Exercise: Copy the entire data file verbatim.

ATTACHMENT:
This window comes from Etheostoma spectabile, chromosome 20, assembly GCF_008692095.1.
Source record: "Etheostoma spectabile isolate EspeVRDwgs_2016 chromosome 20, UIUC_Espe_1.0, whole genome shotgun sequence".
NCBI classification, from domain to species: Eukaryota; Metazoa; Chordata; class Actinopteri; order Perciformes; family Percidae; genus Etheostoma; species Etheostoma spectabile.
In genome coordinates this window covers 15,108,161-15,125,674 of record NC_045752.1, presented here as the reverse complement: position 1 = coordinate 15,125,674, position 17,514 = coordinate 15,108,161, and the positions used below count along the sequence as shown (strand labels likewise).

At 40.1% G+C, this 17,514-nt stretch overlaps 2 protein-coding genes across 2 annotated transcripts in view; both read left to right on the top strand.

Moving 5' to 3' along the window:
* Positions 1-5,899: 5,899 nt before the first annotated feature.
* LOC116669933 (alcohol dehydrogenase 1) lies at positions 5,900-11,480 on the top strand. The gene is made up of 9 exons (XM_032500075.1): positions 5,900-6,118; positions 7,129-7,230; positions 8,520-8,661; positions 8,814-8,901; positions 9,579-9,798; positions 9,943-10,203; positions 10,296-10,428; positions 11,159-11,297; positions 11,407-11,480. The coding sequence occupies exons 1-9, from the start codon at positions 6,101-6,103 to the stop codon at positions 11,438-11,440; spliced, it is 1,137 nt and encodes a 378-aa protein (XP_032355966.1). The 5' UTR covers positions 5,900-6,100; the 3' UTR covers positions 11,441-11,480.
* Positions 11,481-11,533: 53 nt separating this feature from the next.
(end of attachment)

This window comes from Etheostoma spectabile, chromosome 20, assembly GCF_008692095.1.
Source record: "Etheostoma spectabile isolate EspeVRDwgs_2016 chromosome 20, UIUC_Espe_1.0, whole genome shotgun sequence".
NCBI classification, from domain to species: Eukaryota; Metazoa; Chordata; class Actinopteri; order Perciformes; family Percidae; genus Etheostoma; species Etheostoma spectabile.
In genome coordinates this window covers 15,108,161-15,125,674 of record NC_045752.1, presented here as the reverse complement: position 1 = coordinate 15,125,674, position 17,514 = coordinate 15,108,161, and the positions used below count along the sequence as shown (strand labels likewise).

At 40.1% G+C, this 17,514-nt stretch overlaps 2 protein-coding genes across 2 annotated transcripts in view; both read left to right on the top strand.

Moving 5' to 3' along the window:
* Positions 1-5,899: 5,899 nt before the first annotated feature.
* LOC116669933 (alcohol dehydrogenase 1) lies at positions 5,900-11,480 on the top strand. The gene is made up of 9 exons (XM_032500075.1): positions 5,900-6,118; positions 7,129-7,230; positions 8,520-8,661; positions 8,814-8,901; positions 9,579-9,798; positions 9,943-10,203; positions 10,296-10,428; positions 11,159-11,297; positions 11,407-11,480. The coding sequence occupies exons 1-9, from the start codon at positions 6,101-6,103 to the stop codon at positions 11,438-11,440; spliced, it is 1,137 nt and encodes a 378-aa protein (XP_032355966.1). The 5' UTR covers positions 5,900-6,100; the 3' UTR covers positions 11,441-11,480.
* Positions 11,481-11,533: 53 nt separating this feature from the next.